With the lockdown orders around the world, many people find themselves in forced idleness. How will we use our public resources to help the least well-off? Given what we have been seeing recently, it is likely that we may repeat many of the mistakes of the past – excluding many people, making the process distasteful to the applicants, and worry that any help we provide to the least well-off will make them lazy. This is not a time to get selective, I argue. It might rather be time to consider a basic income guarantee or a negative income tax.
The English utilitarian Jeremy Bentham once maintained that most people benefitting from the English Poor Laws were lazy. “In this country,” he wrote, “under the existing poor laws, every man has a right to be maintained, in the character of a pauper, at the public charge: under which right he is in fact, with a very few exceptions, (amounting not to one perhaps in fifty,) maintained in idleness.” Such a rhetoric has been a leitmotiv of poverty alleviation debates. In 1870, for instance, the Charity Organisation Society insisted that the relief system should be made “as distasteful as possible to the applicants” by insisting, say, on a labour test. Only the “deserving poor” should be helped. More than one hundred years later, this message was still being approvingly quoted by libertarians like Murray Rothbard. Simplifying greatly, welfare benefits putatively encourage laziness, and poverty alleviation is consequently not to be understood as a reciprocal relationship among different parties – it is rather an institutional protection of idleness.
Today, with the lockdown orders around the world, many people find themselves in forced idleness. The Covid-19 pandemic has left tens of millions of people unemployed and stranded at home. With a global recession guaranteed, growing credit stress, and price inflation, it is clear that many countries will need to spend a considerable share of their public resources to help the least well-off. How will we do that? Will we make the process as distasteful as possible? Will we try to cut off those who putatively do not deserve this help? Or will we worry that any such help will incite laziness? It seems so. We may indeed repeat many of the foolish mistakes of the past.
For example, in the United States, Republican Senators Tim Scott, Lindsey Graham, and Ben Sasse recently went over the Benthamite rhetoric, almost word for word, as they opposed supercharged unemployment benefits – if the benefits are raised for four months by $600, they claimed, then some people with low-paying jobs will make more money by not working, which will encourage idleness. In Canada, on the other hand, by the end of March, about a third of the estimated unemployed people were left out of the Employment Insurance program or the new Canada Emergency Response Benefit. Of course, if one was unemployed before the crisis, one gets nothing from the new fund, though it is virtually impossible to find a job now. These are unfortunately not isolated cases – getting some financial help to get through this crisis can be a harrowing experience.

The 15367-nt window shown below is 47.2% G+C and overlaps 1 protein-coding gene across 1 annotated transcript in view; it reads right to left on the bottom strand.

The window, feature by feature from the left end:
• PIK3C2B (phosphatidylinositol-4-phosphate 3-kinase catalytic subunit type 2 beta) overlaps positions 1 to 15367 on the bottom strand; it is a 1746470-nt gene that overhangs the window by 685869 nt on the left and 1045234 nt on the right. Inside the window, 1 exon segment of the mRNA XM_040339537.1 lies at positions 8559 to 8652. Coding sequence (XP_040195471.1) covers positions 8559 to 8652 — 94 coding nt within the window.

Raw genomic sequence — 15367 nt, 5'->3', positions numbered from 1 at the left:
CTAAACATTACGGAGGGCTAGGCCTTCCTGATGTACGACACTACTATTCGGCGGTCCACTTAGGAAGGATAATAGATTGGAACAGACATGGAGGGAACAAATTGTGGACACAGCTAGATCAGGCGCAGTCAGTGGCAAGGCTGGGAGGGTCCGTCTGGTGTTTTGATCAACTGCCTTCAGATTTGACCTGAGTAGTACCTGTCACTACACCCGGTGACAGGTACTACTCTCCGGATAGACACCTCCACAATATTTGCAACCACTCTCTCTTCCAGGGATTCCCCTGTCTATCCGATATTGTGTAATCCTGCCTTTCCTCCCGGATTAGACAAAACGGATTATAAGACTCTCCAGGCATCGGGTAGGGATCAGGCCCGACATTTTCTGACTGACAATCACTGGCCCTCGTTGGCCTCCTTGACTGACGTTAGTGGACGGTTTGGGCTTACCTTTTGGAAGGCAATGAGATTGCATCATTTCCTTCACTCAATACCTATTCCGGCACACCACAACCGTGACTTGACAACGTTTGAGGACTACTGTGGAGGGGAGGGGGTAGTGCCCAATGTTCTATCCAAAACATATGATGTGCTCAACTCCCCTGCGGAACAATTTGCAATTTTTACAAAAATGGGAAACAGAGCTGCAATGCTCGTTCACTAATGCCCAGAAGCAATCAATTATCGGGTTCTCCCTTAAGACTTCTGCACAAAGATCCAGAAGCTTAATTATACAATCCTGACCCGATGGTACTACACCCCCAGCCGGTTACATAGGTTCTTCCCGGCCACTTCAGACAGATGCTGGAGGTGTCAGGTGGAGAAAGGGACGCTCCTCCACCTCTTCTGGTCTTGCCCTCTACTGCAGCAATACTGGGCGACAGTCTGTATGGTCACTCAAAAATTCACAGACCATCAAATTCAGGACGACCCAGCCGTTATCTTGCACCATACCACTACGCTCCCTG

Leaving aside the intractable problems that would accompany any attempt to pick up those who are indeed “deserving” of help right now, we must grasp how dire the economic situation of many people is. Emergency unemployment benefits are not enough. This is not a time to get selective. It is hard to know exactly how the coronavirus crisis affects different people financially, and why some people find themselves unemployed or unable to work. We cannot invade the private life of all those who would receive state assistance as we may have done before. We should wash away any fear we may have about lazy Malibu surfers leading a life of self-indulgence, or 22-year-old living at home with their parents and consuming more than their fair share of public resources.
It might rather be time to consider a basic income guarantee or a negative income tax. Though he endorsed the latter scheme, Milton Friedman is known for criticizing the American social security program, saying that it is a “large scale invasion into the personal lives of a large fraction of the nation without, so far as I can see, any justification that is at all persuasive”. One could now easily argue that many schemes of poverty alleviation are indeed invading the personal lives of the people without any persuasive justification. For instance, one could now refrain from working simply not to expose one’s grandmother living in the same house. This is not idleness, but common decency. Not helping that person is not smart government, but indecent. Even the greatest champions of market capitalism like Frank Knight or Friedrich Hayek argued that “every member of society has a right to live at some minimum standard, at the expense of society as a whole”, and that there is “a floor below which nobody need to descend.” This floor should not be conditional on your willingness to work, especially when there is no such work for most people during this pandemic.
Jeremy Bentham, “Outline of a Work Entitled Pauper Management Improved”, in The Work of Jeremy Bentham Vol. VIII, Edinburg, William Tait, 1843.
Milton Friedman, Capitalism and Freedom, Chicago, University of Chicago Press, 2002.
Friedrich Hayek, Law, Legislation and Liberty, London, Routledge, 2013.
Frank H. Knight, Freedom and Reform, Indianapolis, Liberty Press, 1982.
Murray Rothbard, For a New Liberty: The Libertarian Manifesto, New York, Collier Books, 1978.